Well today is the first full day of summer and here out west the temps have been sizzling, we were over 100 here in Salt Lake City yesterday but further south temps were more extreme. There are three big fires burning in Utah including one up near Promontory Point that has burned over 2100 acres. The fire season here worries me because of the wet spring that produced lush growth that has now turned tinder dry.
So this morning I wanted to post something that looked refreshing, that had water and a bird in it. It will be a scorcher here today and I felt like I needed that visually.
Then I thought of this photo. Black Skimmers forage by skimming their bills in the waves just off shore and snap up fish when their sensitive bills locate them. It was a late June morning when I photographed this Black Skimmer skimming in a sea fog as I sat in the warm water of the Gulf of Mexico. It was refreshing and the waves felt marvelous as they washed over my legs.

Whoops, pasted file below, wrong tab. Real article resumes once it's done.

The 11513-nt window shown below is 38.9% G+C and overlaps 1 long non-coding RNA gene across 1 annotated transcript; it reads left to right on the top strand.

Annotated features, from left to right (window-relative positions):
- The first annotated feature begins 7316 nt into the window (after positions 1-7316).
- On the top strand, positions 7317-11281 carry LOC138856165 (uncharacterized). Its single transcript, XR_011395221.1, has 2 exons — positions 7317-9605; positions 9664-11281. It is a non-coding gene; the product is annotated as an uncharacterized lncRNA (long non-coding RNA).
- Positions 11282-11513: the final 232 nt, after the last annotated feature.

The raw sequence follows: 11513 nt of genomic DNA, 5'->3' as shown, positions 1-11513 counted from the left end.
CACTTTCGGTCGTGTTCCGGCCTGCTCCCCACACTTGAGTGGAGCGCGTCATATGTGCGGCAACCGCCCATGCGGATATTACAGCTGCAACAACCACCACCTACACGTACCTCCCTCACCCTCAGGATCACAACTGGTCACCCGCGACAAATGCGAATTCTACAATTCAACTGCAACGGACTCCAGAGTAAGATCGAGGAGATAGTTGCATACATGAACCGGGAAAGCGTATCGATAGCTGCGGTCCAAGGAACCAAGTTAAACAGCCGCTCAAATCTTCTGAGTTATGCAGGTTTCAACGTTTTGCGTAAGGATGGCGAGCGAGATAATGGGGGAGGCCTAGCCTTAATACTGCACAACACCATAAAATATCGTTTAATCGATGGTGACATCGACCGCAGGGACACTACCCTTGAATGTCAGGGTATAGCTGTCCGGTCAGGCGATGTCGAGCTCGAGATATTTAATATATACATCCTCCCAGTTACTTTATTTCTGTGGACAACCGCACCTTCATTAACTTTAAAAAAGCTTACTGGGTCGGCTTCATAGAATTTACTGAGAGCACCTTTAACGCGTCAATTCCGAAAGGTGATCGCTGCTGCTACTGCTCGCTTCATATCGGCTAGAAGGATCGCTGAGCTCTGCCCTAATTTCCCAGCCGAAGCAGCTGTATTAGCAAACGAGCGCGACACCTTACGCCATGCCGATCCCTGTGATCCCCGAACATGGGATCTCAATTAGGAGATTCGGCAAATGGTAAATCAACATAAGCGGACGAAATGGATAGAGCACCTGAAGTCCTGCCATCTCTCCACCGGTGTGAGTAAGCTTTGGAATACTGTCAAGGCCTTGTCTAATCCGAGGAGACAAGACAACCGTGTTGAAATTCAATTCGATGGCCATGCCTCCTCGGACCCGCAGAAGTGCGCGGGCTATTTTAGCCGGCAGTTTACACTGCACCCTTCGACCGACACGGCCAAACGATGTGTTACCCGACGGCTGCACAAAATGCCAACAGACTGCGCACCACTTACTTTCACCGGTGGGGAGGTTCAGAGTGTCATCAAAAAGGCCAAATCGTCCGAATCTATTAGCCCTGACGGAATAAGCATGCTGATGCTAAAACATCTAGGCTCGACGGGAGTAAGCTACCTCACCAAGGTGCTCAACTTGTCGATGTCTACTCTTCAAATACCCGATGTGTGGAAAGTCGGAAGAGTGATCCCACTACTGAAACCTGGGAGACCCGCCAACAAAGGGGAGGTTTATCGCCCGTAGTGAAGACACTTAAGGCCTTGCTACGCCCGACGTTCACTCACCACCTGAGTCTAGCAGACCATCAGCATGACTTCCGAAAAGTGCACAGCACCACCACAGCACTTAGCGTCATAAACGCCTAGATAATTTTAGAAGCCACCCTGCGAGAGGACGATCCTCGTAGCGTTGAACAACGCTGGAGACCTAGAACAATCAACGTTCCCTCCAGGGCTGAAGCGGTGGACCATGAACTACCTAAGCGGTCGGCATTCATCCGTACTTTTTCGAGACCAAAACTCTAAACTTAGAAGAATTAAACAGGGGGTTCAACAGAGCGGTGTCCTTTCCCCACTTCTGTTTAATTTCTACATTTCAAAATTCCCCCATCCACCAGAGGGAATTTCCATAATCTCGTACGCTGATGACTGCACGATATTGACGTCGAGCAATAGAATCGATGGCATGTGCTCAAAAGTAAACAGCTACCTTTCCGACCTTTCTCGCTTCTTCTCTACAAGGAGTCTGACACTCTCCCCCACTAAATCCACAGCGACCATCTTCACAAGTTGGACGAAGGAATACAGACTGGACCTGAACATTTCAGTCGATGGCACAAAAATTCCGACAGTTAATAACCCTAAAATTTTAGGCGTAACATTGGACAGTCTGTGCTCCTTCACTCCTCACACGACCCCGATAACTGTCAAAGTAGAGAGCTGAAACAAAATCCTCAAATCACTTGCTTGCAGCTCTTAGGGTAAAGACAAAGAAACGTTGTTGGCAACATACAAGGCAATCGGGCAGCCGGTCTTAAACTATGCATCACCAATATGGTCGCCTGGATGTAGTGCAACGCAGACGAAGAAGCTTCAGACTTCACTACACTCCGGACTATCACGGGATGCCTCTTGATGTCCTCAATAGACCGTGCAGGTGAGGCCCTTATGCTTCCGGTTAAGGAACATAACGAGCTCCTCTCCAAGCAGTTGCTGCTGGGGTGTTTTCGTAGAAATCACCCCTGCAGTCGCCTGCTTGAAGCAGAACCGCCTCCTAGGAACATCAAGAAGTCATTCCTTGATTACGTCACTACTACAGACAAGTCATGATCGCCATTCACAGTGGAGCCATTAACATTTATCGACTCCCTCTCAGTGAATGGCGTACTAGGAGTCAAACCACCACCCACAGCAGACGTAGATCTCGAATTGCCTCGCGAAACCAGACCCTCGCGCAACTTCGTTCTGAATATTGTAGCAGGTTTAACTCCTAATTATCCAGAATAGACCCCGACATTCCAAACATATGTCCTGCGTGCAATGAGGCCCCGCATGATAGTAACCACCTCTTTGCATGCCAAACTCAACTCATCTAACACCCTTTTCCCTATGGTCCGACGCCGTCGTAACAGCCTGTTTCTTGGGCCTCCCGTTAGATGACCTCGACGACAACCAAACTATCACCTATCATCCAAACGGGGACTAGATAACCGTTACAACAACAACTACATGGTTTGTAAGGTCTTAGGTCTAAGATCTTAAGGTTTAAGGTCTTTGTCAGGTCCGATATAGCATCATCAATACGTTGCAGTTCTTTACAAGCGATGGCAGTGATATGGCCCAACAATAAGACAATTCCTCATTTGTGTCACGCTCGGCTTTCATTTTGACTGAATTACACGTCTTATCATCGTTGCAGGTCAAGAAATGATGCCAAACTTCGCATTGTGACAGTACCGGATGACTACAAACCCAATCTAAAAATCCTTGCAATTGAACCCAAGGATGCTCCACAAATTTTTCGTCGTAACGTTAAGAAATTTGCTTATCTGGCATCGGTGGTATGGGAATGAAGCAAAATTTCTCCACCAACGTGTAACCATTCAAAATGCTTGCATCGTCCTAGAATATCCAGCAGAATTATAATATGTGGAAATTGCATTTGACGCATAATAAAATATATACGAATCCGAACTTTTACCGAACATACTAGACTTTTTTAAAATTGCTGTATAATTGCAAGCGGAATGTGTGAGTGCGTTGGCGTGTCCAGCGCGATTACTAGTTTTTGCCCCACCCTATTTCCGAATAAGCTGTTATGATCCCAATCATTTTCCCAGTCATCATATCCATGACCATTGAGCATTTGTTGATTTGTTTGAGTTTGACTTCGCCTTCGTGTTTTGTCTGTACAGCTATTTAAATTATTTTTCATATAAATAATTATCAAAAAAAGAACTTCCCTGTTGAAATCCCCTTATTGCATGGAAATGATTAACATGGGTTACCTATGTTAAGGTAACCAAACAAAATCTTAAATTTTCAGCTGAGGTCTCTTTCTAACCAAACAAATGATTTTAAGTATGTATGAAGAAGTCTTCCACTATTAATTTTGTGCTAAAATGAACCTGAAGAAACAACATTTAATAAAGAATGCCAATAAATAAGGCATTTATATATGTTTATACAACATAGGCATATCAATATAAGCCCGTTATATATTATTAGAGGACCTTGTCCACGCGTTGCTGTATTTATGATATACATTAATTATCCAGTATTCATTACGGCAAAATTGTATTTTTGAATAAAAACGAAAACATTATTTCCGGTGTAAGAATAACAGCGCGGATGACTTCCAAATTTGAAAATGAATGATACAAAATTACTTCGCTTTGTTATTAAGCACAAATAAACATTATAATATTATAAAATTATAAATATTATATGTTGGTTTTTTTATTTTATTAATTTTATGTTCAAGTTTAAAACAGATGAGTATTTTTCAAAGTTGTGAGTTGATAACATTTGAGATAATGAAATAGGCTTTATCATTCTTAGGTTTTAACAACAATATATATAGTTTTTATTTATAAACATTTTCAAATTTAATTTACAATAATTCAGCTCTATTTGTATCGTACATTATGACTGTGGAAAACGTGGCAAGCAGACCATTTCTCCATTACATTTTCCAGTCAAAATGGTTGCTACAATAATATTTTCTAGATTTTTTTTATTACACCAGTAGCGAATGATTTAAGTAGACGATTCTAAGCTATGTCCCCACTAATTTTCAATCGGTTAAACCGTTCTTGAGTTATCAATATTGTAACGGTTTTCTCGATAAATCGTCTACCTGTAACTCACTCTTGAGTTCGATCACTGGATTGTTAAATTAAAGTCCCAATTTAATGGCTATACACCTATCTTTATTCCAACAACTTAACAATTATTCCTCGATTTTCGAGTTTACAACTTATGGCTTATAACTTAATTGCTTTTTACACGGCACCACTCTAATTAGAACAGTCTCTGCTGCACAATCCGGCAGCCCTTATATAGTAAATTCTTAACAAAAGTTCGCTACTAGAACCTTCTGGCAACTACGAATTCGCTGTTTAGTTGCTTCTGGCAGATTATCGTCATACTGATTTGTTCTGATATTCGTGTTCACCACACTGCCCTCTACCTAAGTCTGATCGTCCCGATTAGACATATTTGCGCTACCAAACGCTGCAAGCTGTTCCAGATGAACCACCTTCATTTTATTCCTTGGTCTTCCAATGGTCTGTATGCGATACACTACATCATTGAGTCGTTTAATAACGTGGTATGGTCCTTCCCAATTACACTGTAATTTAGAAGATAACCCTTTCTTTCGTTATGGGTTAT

Life is good.
Black Skimmer Facts:
- Black Skimmers are large, black and white waterbirds with short red legs, red and black bills with the top being shorter and have long pointed wings.
- Some Black Skimmer populations are nonmigratory and some are migratory.
- Black Skimmers are coastal and prefer sandy or gravel beaches, estuaries, bays and salt marshes.
- Black Skimmers eat fish and shrimp that are near the surface of the water and when their bills touch the prey their bills snap shut quickly.
- Black Skimmers lay 4 to 5 eggs which hatch in 21 to 23 days. Both sexes incubate and they are monogamous colonial nesters.
- A group of skimmers can be called a “scoop” of skimmers.